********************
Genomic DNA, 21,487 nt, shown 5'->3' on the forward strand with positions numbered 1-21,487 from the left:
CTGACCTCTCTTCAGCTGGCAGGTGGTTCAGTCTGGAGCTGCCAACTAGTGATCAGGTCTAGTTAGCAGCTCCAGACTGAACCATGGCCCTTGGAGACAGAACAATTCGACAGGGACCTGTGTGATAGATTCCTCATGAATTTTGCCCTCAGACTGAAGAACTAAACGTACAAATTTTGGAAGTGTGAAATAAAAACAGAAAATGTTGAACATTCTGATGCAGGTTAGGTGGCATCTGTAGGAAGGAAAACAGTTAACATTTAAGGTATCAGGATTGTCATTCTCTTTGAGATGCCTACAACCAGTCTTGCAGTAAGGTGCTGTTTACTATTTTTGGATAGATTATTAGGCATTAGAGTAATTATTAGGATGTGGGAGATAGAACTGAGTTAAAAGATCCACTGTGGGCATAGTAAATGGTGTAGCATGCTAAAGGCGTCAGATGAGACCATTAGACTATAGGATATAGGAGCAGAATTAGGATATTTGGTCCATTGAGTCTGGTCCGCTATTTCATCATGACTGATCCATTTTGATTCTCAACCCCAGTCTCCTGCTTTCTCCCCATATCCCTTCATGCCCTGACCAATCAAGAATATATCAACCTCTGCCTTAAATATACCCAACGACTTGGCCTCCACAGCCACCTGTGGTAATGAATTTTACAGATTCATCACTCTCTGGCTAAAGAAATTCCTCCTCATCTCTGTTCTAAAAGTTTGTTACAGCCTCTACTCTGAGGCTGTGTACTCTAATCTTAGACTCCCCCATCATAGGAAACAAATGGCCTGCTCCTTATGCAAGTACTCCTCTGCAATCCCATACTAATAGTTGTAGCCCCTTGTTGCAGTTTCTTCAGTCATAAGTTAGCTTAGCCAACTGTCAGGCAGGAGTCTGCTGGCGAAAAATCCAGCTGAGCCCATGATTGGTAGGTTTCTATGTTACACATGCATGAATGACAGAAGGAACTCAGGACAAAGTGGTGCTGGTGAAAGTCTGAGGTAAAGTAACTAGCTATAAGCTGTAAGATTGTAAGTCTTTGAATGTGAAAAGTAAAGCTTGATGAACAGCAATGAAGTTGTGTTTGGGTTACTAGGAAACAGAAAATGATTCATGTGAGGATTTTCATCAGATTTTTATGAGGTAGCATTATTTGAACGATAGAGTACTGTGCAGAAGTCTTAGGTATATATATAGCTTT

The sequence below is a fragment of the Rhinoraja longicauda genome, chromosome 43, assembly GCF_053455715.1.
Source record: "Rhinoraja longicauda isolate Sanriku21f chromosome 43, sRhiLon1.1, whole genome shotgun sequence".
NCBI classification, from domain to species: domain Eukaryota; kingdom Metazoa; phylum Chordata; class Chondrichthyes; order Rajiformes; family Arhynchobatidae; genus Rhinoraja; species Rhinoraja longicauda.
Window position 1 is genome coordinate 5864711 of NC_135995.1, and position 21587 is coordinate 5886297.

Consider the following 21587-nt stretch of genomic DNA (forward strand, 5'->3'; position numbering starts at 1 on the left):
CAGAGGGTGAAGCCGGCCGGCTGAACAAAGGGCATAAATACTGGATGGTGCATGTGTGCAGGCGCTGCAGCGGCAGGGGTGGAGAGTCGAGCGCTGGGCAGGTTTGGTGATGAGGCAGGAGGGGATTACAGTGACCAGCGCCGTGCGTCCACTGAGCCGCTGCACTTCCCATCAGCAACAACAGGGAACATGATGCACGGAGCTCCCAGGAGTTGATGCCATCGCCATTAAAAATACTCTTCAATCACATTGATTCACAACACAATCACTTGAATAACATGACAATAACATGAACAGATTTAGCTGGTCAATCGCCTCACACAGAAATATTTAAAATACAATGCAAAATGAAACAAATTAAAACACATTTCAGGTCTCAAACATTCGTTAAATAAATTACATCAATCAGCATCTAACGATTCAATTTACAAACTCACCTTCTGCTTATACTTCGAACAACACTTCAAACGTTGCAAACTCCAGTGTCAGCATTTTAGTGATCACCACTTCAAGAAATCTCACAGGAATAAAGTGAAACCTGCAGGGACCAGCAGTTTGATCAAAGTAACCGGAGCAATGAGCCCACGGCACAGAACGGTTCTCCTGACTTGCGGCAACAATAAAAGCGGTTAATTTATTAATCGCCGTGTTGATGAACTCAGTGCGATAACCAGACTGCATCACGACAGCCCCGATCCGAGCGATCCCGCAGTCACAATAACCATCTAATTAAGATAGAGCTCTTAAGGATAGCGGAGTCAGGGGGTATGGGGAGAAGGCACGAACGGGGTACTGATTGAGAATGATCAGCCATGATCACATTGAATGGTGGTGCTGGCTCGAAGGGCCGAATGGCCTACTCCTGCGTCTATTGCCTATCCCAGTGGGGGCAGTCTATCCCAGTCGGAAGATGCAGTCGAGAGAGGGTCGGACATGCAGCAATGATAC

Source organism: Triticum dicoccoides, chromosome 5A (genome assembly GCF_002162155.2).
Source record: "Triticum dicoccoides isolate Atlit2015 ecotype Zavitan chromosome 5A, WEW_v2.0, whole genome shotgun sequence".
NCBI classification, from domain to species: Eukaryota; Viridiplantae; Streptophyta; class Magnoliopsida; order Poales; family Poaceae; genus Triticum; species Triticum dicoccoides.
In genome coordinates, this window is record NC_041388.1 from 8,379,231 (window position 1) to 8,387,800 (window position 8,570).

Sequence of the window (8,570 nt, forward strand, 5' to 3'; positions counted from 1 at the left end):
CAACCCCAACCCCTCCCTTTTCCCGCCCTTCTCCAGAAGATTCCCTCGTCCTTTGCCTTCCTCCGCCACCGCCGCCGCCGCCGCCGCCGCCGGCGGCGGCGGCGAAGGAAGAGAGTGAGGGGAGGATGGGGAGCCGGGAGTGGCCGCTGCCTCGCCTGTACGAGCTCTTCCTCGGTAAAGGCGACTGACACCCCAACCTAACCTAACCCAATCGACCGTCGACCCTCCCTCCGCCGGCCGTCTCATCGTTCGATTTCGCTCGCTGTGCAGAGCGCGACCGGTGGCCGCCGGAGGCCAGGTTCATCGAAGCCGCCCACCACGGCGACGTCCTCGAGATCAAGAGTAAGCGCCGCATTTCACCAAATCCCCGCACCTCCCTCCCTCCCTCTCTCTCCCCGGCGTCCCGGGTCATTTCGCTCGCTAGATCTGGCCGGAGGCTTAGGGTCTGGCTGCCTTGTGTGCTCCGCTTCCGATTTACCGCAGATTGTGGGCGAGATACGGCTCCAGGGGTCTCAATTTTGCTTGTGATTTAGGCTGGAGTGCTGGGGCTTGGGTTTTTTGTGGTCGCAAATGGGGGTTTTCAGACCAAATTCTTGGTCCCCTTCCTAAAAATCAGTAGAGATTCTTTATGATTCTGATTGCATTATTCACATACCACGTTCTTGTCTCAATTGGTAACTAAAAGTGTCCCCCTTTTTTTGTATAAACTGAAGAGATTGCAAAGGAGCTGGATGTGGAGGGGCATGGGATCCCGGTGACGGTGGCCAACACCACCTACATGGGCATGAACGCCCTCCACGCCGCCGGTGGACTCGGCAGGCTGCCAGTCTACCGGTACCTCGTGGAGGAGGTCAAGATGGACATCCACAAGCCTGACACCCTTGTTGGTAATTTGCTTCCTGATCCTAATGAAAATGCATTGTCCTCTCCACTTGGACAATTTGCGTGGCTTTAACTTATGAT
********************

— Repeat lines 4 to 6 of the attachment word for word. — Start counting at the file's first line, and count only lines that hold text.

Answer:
Source record: "Rhinoraja longicauda isolate Sanriku21f chromosome 43, sRhiLon1.1, whole genome shotgun sequence".
NCBI classification, from domain to species: domain Eukaryota; kingdom Metazoa; phylum Chordata; class Chondrichthyes; order Rajiformes; family Arhynchobatidae; genus Rhinoraja; species Rhinoraja longicauda.
Window position 1 is genome coordinate 5864711 of NC_135995.1, and position 21587 is coordinate 5886297.